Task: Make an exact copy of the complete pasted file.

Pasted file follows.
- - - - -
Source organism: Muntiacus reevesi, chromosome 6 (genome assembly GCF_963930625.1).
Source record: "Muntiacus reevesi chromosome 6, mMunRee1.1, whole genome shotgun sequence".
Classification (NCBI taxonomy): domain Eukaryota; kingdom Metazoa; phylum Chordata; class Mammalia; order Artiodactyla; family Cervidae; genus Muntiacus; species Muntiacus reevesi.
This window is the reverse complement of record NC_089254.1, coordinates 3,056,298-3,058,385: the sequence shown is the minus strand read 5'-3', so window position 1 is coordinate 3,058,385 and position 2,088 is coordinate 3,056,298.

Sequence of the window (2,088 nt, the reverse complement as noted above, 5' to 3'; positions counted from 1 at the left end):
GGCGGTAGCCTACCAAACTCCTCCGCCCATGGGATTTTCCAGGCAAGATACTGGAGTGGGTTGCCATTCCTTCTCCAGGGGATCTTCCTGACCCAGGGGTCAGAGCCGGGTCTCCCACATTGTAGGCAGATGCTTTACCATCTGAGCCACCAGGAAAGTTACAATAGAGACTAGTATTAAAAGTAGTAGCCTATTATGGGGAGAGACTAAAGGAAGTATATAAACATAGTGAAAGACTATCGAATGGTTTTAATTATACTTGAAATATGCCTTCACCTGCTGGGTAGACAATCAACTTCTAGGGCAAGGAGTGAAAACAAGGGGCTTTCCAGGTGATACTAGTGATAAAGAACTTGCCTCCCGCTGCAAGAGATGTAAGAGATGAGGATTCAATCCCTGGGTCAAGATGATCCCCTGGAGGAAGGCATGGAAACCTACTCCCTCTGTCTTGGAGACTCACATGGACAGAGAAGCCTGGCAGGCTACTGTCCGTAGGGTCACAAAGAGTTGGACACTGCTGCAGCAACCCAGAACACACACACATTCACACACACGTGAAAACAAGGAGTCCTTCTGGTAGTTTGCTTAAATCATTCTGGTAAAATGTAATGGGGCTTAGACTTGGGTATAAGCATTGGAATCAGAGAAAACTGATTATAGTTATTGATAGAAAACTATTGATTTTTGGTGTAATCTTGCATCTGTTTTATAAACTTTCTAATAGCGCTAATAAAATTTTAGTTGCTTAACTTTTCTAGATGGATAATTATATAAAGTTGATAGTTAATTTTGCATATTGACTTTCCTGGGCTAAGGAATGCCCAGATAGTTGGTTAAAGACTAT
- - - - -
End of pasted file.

Source organism: Muntiacus reevesi, chromosome 6 (genome assembly GCF_963930625.1).
Source record: "Muntiacus reevesi chromosome 6, mMunRee1.1, whole genome shotgun sequence".
Classification (NCBI taxonomy): domain Eukaryota; kingdom Metazoa; phylum Chordata; class Mammalia; order Artiodactyla; family Cervidae; genus Muntiacus; species Muntiacus reevesi.
This window is the reverse complement of record NC_089254.1, coordinates 3,056,298-3,058,385: the sequence shown is the minus strand read 5'-3', so window position 1 is coordinate 3,058,385 and position 2,088 is coordinate 3,056,298.

Sequence of the window (2,088 nt, the reverse complement as noted above, 5' to 3'; positions counted from 1 at the left end):
GGCGGTAGCCTACCAAACTCCTCCGCCCATGGGATTTTCCAGGCAAGATACTGGAGTGGGTTGCCATTCCTTCTCCAGGGGATCTTCCTGACCCAGGGGTCAGAGCCGGGTCTCCCACATTGTAGGCAGATGCTTTACCATCTGAGCCACCAGGAAAGTTACAATAGAGACTAGTATTAAAAGTAGTAGCCTATTATGGGGAGAGACTAAAGGAAGTATATAAACATAGTGAAAGACTATCGAATGGTTTTAATTATACTTGAAATATGCCTTCACCTGCTGGGTAGACAATCAACTTCTAGGGCAAGGAGTGAAAACAAGGGGCTTTCCAGGTGATACTAGTGATAAAGAACTTGCCTCCCGCTGCAAGAGATGTAAGAGATGAGGATTCAATCCCTGGGTCAAGATGATCCCCTGGAGGAAGGCATGGAAACCTACTCCCTCTGTCTTGGAGACTCACATGGACAGAGAAGCCTGGCAGGCTACTGTCCGTAGGGTCACAAAGAGTTGGACACTGCTGCAGCAACCCAGAACACACACACATTCACACACACGTGAAAACAAGGAGTCCTTCTGGTAGTTTGCTTAAATCATTCTGGTAAAATGTAATGGGGCTTAGACTTGGGTATAAGCATTGGAATCAGAGAAAACTGATTATAGTTATTGATAGAAAACTATTGATTTTTGGTGTAATCTTGCATCTGTTTTATAAACTTTCTAATAGCGCTAATAAAATTTTAGTTGCTTAACTTTTCTAGATGGATAATTATATAAAGTTGATAGTTAATTTTGCATATTGACTTTCCTGGGCTAAGGAATGCCCAGATAGTTGGTTAAAGACTAT